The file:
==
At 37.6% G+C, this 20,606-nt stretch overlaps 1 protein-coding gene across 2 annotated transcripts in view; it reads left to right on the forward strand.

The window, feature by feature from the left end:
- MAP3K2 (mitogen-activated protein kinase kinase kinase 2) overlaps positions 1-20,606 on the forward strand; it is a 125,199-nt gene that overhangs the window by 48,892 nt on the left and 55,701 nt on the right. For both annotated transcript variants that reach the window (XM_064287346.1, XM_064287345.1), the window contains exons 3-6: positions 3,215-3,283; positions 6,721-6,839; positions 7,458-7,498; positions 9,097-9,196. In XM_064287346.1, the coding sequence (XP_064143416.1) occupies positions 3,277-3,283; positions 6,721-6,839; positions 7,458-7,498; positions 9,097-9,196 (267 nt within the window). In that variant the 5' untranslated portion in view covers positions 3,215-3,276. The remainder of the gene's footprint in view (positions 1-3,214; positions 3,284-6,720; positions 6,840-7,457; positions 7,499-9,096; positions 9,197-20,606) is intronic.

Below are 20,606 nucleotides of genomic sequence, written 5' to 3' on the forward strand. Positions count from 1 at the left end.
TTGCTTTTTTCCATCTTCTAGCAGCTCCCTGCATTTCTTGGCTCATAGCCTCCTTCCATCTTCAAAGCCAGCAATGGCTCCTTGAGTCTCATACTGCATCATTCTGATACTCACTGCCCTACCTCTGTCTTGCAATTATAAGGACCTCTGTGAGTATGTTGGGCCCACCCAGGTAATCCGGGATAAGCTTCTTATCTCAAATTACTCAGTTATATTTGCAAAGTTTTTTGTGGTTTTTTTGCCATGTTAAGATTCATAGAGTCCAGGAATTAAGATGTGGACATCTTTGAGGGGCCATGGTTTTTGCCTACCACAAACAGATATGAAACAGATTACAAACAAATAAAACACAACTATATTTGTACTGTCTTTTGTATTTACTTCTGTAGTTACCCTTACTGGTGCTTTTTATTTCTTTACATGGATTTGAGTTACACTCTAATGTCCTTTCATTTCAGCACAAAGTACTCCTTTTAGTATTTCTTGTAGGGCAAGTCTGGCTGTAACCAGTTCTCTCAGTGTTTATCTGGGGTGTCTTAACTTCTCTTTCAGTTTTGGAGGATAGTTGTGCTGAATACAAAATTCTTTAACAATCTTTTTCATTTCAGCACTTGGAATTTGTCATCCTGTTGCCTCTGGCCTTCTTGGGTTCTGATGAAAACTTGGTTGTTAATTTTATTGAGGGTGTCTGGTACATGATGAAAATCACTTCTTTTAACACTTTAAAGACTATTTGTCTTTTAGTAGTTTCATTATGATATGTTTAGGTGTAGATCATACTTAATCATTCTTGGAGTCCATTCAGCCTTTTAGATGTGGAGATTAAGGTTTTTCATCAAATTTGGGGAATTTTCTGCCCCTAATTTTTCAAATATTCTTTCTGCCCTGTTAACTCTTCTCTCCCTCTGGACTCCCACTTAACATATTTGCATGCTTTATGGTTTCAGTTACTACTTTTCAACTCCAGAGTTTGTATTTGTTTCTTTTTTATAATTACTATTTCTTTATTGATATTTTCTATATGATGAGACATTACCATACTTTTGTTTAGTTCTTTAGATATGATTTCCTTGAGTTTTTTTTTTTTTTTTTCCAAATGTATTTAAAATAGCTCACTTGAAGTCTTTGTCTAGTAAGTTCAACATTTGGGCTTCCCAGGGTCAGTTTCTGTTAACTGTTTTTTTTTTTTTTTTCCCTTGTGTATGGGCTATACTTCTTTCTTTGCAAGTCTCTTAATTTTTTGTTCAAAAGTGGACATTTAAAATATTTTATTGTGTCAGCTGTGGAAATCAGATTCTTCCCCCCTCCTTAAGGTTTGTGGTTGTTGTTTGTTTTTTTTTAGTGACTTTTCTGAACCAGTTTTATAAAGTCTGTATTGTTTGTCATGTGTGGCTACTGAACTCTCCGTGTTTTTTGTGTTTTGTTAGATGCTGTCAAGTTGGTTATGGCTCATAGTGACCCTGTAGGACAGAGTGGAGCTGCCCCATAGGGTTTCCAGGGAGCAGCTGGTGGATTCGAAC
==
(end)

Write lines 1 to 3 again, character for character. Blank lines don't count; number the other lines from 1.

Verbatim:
At 37.6% G+C, this 20,606-nt stretch overlaps 1 protein-coding gene across 2 annotated transcripts in view; it reads left to right on the forward strand.

The window, feature by feature from the left end:
- MAP3K2 (mitogen-activated protein kinase kinase kinase 2) overlaps positions 1-20,606 on the forward strand; it is a 125,199-nt gene that overhangs the window by 48,892 nt on the left and 55,701 nt on the right. For both annotated transcript variants that reach the window (XM_064287346.1, XM_064287345.1), the window contains exons 3-6: positions 3,215-3,283; positions 6,721-6,839; positions 7,458-7,498; positions 9,097-9,196. In XM_064287346.1, the coding sequence (XP_064143416.1) occupies positions 3,277-3,283; positions 6,721-6,839; positions 7,458-7,498; positions 9,097-9,196 (267 nt within the window). In that variant the 5' untranslated portion in view covers positions 3,215-3,276. The remainder of the gene's footprint in view (positions 1-3,214; positions 3,284-6,720; positions 6,840-7,457; positions 7,499-9,096; positions 9,197-20,606) is intronic.